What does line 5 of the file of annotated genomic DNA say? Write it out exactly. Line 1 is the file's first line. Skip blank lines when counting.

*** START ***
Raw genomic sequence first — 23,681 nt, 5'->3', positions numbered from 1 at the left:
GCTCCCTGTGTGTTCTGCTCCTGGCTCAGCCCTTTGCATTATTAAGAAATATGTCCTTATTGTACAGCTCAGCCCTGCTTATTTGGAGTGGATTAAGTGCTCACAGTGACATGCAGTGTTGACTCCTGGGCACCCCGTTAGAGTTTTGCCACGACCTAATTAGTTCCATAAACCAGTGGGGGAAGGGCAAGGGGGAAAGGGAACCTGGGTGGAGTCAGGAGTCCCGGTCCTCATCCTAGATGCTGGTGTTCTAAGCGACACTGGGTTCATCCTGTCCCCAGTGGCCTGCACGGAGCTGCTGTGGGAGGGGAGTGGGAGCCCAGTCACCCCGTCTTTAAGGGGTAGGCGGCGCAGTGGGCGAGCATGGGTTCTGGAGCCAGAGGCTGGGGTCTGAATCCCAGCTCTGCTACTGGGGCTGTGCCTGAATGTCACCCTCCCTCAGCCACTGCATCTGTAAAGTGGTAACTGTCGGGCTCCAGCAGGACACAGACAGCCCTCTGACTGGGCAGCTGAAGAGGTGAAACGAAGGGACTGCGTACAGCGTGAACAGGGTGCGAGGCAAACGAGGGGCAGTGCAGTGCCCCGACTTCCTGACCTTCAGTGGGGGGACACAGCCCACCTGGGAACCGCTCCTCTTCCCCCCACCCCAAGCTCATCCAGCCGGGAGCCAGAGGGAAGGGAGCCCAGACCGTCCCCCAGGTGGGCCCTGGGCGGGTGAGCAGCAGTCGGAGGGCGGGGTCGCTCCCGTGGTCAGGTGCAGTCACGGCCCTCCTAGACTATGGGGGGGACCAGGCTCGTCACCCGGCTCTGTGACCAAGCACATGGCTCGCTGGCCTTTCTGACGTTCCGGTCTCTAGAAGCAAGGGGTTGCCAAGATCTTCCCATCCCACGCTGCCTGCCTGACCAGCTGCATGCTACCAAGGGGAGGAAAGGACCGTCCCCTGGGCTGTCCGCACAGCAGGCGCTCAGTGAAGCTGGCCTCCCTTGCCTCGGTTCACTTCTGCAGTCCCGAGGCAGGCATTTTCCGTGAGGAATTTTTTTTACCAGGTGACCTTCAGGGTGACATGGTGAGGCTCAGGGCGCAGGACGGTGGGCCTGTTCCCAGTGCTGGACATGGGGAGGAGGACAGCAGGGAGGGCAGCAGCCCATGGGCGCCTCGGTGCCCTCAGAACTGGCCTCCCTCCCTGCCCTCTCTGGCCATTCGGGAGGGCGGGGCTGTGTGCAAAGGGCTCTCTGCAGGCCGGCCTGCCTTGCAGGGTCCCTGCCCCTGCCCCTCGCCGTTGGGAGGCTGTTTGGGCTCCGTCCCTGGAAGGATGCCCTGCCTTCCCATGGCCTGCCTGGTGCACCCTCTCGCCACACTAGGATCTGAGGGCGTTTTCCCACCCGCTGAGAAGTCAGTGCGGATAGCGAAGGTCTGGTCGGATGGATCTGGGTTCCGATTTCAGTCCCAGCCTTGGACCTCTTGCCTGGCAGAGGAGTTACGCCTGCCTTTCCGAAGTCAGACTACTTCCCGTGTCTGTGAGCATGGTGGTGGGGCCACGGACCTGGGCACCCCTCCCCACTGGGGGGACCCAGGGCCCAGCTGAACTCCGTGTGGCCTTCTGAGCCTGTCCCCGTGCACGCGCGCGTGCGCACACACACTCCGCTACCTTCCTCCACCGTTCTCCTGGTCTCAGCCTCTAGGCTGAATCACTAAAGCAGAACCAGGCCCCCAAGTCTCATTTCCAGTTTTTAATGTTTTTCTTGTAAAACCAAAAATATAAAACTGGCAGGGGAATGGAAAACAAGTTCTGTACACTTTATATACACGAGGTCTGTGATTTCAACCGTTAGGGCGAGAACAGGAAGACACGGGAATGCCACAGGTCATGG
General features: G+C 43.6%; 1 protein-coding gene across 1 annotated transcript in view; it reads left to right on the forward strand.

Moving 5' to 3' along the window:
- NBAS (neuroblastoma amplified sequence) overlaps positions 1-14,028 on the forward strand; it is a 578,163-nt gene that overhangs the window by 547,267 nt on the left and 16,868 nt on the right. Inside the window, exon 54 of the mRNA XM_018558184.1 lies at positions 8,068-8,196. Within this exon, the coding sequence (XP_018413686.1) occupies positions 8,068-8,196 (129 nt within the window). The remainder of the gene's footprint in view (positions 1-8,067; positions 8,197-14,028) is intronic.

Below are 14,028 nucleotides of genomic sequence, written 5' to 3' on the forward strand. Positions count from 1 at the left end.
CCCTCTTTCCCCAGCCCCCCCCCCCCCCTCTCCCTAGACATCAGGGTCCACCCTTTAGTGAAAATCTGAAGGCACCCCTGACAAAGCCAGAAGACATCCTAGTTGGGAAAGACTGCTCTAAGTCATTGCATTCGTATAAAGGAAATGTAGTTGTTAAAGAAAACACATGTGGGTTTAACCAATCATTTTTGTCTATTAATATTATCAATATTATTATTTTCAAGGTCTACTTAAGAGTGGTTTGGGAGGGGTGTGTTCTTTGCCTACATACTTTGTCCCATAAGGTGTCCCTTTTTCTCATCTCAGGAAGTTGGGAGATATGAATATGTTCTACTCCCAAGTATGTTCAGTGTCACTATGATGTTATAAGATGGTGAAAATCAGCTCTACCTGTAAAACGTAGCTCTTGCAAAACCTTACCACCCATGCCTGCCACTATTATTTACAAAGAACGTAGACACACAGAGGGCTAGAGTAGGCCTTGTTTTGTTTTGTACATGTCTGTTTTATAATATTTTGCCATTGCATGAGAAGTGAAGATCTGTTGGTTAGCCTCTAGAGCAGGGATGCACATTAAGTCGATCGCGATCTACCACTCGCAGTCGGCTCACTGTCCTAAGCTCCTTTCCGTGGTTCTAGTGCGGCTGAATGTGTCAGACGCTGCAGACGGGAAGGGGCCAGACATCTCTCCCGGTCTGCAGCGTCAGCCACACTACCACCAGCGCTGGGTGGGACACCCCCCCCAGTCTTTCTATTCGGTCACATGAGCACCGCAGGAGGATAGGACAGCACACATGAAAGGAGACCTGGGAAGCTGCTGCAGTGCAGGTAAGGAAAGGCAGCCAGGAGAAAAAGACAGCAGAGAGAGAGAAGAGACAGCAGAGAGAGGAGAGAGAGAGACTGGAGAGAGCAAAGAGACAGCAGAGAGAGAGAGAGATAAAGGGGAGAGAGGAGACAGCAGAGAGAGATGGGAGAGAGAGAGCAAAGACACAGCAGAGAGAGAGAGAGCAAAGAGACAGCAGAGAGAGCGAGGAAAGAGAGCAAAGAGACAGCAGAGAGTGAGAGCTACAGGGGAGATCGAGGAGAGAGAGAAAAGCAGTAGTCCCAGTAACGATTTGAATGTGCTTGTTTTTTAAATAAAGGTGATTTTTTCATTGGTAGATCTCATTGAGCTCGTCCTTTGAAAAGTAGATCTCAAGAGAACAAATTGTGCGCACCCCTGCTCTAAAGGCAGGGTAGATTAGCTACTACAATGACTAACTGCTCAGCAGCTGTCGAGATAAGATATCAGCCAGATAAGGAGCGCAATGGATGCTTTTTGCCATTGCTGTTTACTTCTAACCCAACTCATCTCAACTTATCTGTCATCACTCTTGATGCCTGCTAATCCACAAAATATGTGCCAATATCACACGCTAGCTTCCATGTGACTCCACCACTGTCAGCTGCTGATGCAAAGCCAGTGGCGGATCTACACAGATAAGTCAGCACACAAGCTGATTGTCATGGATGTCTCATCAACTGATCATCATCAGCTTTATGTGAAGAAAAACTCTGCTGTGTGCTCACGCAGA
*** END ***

- NBAS (neuroblastoma amplified sequence) overlaps positions 1-14,028 on the forward strand; it is a 578,163-nt gene that overhangs the window by 547,267 nt on the left and 16,868 nt on the right. Inside the window, exon 54 of the mRNA XM_018558184.1 lies at positions 8,068-8,196. Within this exon, the coding sequence (XP_018413686.1) occupies positions 8,068-8,196 (129 nt within the window). The remainder of the gene's footprint in view (positions 1-8,067; positions 8,197-14,028) is intronic.